post by Paul Kelleher
In an article purporting to be on the adverse effects of income inequality, but which also spends a great deal of time on status inequality, Sir Michael Marmot is quoted as saying:
When Marmot and his colleagues controlled for lifestyle factors like smoking and lack of exercise in the lower socioeconomic groups, the gradient remained. "Those things accounted for about a third of the gradient," he says, noting that you have to look for the "causes of the causes" — the reasons that the lower classes might be driven to smoke, drink, take drugs or indulge in sweet, fatty foods. "It's now been described the world over," Marmot says.
Many who have read Marmot's work in the past know that it is often reported that the Whitehall Study of British civil servants "controlled for health behaviors," and that the health gradient remained. But follow-up research on Whitehall employees that was published last year seems to conflict with Marmot's original findings. And the conflict appears to trace to different (improved?) ways of assessing the impact of health behaviors on the gradient:
Design, Setting, and Participants Established in 1985, the British Whitehall II longitudinal cohort study includes 10 308 civil servants, aged 35 to 55 years, living in London, England. Analyses are based on 9590 men and women followed up for mortality until April 30, 2009. Socioeconomic position was derived from civil service employment grade (high, intermediate, and low) at baseline. Smoking, alcohol consumption, diet, and physical activity were assessed 4 times during the follow-up period.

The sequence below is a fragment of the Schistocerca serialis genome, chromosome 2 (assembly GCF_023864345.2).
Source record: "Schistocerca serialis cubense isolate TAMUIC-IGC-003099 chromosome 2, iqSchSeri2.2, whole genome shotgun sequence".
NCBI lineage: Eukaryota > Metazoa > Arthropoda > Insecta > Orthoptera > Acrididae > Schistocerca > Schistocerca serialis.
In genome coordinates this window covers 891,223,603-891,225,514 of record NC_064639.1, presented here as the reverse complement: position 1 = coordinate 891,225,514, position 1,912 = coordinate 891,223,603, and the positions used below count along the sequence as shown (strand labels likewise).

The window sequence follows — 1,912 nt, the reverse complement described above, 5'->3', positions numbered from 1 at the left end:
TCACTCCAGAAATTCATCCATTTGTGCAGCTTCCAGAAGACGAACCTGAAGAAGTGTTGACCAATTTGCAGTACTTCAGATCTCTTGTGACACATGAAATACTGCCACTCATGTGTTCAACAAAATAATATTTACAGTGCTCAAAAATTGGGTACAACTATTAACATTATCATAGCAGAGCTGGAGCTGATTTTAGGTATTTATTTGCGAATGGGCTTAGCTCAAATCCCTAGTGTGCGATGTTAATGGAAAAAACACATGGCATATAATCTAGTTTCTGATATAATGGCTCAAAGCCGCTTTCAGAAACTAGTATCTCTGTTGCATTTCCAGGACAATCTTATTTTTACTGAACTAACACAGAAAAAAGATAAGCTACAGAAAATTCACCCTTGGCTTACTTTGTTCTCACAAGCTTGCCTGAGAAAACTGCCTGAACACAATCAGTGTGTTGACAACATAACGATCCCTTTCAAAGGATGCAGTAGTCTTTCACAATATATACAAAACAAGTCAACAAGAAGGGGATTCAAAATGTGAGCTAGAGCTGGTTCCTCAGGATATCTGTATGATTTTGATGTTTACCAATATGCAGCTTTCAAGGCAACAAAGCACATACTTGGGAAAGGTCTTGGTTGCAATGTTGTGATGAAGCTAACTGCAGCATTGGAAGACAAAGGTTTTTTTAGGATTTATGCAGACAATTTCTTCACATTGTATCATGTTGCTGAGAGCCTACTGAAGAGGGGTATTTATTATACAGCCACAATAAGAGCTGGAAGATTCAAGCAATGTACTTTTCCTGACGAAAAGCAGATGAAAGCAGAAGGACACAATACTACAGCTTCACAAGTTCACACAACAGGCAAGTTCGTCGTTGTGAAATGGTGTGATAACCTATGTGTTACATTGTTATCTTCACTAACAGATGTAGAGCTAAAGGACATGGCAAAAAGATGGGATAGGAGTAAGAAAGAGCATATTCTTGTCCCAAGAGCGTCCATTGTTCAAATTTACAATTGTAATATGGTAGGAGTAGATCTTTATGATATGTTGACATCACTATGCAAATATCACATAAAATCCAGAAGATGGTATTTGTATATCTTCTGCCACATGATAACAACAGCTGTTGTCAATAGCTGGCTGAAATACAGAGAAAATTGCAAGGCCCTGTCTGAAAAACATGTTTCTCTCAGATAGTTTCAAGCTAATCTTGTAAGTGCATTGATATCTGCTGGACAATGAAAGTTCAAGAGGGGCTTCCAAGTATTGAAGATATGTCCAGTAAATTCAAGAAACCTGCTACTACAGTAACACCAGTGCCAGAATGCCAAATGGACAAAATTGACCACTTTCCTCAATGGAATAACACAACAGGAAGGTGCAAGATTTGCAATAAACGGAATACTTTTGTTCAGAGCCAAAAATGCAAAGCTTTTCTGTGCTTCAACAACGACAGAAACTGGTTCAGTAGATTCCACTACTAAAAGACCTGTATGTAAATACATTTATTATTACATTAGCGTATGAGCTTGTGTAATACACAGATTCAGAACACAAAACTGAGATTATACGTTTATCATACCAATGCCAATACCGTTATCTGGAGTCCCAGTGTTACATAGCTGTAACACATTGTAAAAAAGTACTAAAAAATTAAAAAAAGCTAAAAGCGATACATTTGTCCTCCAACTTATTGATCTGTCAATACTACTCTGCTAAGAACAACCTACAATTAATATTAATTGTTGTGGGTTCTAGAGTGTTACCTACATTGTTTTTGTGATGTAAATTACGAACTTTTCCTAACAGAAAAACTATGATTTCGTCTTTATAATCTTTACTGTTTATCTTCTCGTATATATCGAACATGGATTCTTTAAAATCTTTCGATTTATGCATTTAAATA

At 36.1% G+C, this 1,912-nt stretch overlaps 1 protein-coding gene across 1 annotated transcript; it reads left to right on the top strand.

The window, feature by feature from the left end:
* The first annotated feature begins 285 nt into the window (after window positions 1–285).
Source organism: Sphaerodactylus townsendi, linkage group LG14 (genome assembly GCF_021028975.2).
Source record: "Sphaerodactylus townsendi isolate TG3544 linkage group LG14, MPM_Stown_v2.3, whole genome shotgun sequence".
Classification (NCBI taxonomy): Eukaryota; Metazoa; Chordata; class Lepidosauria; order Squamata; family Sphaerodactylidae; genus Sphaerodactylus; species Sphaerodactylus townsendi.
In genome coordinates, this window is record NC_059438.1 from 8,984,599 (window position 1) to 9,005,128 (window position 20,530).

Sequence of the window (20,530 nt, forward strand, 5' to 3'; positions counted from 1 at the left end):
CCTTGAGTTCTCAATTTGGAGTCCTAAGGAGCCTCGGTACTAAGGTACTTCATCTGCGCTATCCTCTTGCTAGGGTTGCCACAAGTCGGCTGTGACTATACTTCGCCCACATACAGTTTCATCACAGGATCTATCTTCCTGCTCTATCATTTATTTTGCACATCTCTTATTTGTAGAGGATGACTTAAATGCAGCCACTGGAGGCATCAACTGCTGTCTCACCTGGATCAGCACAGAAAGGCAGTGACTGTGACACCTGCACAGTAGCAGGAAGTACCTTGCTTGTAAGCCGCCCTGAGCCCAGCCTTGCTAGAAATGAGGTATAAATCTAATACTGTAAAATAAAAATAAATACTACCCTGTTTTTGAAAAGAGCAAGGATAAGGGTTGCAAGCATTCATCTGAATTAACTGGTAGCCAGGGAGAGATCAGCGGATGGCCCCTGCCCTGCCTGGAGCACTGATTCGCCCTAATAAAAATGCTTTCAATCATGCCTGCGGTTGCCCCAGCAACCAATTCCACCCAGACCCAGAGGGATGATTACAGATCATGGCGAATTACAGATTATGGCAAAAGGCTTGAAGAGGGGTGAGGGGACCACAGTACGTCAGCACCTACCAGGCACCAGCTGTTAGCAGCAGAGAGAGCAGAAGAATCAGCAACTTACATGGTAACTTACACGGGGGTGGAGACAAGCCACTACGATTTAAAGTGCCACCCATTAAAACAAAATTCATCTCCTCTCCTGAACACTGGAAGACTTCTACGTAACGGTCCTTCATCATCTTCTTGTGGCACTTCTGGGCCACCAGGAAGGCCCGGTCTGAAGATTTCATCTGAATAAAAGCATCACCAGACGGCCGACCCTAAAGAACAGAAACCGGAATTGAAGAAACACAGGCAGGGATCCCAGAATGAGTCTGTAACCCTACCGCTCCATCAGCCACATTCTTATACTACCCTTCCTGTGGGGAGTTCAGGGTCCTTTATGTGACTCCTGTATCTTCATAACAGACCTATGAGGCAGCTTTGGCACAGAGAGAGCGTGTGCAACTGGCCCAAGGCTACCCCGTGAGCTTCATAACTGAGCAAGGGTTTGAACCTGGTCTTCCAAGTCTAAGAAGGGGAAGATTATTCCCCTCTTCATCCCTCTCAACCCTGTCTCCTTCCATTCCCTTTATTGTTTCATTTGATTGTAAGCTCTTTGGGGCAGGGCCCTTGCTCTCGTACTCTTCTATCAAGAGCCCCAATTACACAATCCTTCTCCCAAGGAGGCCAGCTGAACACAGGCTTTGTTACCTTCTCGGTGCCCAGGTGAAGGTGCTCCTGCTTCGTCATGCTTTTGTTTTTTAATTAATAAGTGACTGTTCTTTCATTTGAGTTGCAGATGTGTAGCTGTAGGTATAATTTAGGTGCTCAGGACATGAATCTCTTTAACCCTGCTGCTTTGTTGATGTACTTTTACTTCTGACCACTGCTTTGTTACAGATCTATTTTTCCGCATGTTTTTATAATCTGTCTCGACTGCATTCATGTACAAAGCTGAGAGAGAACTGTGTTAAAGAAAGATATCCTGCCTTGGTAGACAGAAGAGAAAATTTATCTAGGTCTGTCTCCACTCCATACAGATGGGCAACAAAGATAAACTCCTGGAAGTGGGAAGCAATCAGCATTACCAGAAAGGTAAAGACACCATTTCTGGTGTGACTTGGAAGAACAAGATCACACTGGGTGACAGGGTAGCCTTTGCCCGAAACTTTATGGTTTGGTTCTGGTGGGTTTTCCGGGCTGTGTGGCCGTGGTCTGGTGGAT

Main Outcome Measures All-cause and cause-specific mortality.
Results A total of 654 participants died during the follow-up period. In the analyses adjusted for sex and year of birth, those with the lowest socioeconomic position had 1.60 times higher risk of death from all causes than those with the highest socioeconomic position (a rate difference of 1.94/1000 person-years). This association was attenuated by 42% (95% confidence interval [CI], 21%-94%) when health behaviors assessed at baseline were entered into the model and by 72% (95% CI, 42%-154%) when they were entered as time-dependent covariates. The corresponding attenuations were 29% (95% CI, 11%-54%) and 45% (95% CI, 24%-79%) for cardiovascular mortality and 61% (95% CI, 16%-425%) and 94% (95% CI, 35%-595%) for noncancer and noncardiovascular mortality. The difference between the baseline only and repeated assessments of health behaviors was mostly due to an increased explanatory power of diet (from 7% to 17% for all-cause mortality, respectively), physical activity (from 5% to 21% for all-cause mortality), and alcohol consumption (from 3% to 12% for all-cause mortality). The role of smoking, the strongest mediator in these analyses, did not change when using baseline or repeat assessments (from 32% to 35% for all-cause mortality).
Conclusion In a civil service population in London, England, there was an association between socioeconomic position and mortality that was substantially accounted for by adjustment for health behaviors, particularly when the behaviors were assessed repeatedly.
As Marmot notes, he always thought we need to ask why health behaviors themselves may be distributed in a graded fashion. But this new research seems to support the claim that this is the question. If that's true, it means we should focus much more on health behaviors than the summaries of the original Whitehall studies would have us do.
I would be grateful for pointers to additional research and/or commentary on these points.